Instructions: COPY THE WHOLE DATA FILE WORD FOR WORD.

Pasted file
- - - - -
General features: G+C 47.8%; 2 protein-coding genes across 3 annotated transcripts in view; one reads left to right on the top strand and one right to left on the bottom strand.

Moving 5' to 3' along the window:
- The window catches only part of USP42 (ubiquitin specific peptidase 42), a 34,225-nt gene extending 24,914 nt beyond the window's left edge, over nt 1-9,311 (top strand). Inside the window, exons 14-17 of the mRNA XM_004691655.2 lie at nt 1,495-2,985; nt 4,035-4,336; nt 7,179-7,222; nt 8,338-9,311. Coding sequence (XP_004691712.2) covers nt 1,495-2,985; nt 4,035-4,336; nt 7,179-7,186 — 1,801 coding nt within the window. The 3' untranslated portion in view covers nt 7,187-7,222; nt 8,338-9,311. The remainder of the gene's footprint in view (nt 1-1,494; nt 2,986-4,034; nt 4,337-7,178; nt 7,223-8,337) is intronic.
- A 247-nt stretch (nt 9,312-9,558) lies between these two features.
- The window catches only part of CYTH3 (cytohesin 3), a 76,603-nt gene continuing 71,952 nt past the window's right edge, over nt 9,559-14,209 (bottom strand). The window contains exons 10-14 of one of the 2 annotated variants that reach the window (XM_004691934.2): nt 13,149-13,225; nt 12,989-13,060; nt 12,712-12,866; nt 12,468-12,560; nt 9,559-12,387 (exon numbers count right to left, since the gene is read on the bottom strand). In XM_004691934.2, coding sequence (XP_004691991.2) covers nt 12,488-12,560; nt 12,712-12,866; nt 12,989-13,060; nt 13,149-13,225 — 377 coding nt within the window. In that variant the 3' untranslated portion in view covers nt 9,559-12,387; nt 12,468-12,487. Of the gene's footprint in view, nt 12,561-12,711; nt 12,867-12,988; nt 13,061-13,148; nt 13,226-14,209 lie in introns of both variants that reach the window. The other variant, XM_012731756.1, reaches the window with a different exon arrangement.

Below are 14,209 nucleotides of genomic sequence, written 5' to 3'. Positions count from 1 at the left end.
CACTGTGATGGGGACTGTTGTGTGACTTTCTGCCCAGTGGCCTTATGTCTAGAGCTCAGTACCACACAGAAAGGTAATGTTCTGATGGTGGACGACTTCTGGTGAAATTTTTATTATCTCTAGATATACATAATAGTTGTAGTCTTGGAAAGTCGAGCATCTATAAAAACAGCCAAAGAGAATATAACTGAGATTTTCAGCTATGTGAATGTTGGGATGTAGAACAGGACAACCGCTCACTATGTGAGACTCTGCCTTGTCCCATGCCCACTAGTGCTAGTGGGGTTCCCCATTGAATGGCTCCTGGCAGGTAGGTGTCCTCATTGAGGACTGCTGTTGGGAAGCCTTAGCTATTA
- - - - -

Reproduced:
General features: G+C 47.8%; 2 protein-coding genes across 3 annotated transcripts in view; one reads left to right on the top strand and one right to left on the bottom strand.

Moving 5' to 3' along the window:
- The window catches only part of USP42 (ubiquitin specific peptidase 42), a 34,225-nt gene extending 24,914 nt beyond the window's left edge, over nt 1-9,311 (top strand). Inside the window, exons 14-17 of the mRNA XM_004691655.2 lie at nt 1,495-2,985; nt 4,035-4,336; nt 7,179-7,222; nt 8,338-9,311. Coding sequence (XP_004691712.2) covers nt 1,495-2,985; nt 4,035-4,336; nt 7,179-7,186 — 1,801 coding nt within the window. The 3' untranslated portion in view covers nt 7,187-7,222; nt 8,338-9,311. The remainder of the gene's footprint in view (nt 1-1,494; nt 2,986-4,034; nt 4,337-7,178; nt 7,223-8,337) is intronic.
- A 247-nt stretch (nt 9,312-9,558) lies between these two features.
- The window catches only part of CYTH3 (cytohesin 3), a 76,603-nt gene continuing 71,952 nt past the window's right edge, over nt 9,559-14,209 (bottom strand). The window contains exons 10-14 of one of the 2 annotated variants that reach the window (XM_004691934.2): nt 13,149-13,225; nt 12,989-13,060; nt 12,712-12,866; nt 12,468-12,560; nt 9,559-12,387 (exon numbers count right to left, since the gene is read on the bottom strand). In XM_004691934.2, coding sequence (XP_004691991.2) covers nt 12,488-12,560; nt 12,712-12,866; nt 12,989-13,060; nt 13,149-13,225 — 377 coding nt within the window. In that variant the 3' untranslated portion in view covers nt 9,559-12,387; nt 12,468-12,487. Of the gene's footprint in view, nt 12,561-12,711; nt 12,867-12,988; nt 13,061-13,148; nt 13,226-14,209 lie in introns of both variants that reach the window. The other variant, XM_012731756.1, reaches the window with a different exon arrangement.

Below are 14,209 nucleotides of genomic sequence, written 5' to 3'. Positions count from 1 at the left end.
CACTGTGATGGGGACTGTTGTGTGACTTTCTGCCCAGTGGCCTTATGTCTAGAGCTCAGTACCACACAGAAAGGTAATGTTCTGATGGTGGACGACTTCTGGTGAAATTTTTATTATCTCTAGATATACATAATAGTTGTAGTCTTGGAAAGTCGAGCATCTATAAAAACAGCCAAAGAGAATATAACTGAGATTTTCAGCTATGTGAATGTTGGGATGTAGAACAGGACAACCGCTCACTATGTGAGACTCTGCCTTGTCCCATGCCCACTAGTGCTAGTGGGGTTCCCCATTGAATGGCTCCTGGCAGGTAGGTGTCCTCATTGAGGACTGCTGTTGGGAAGCCTTAGCTATTA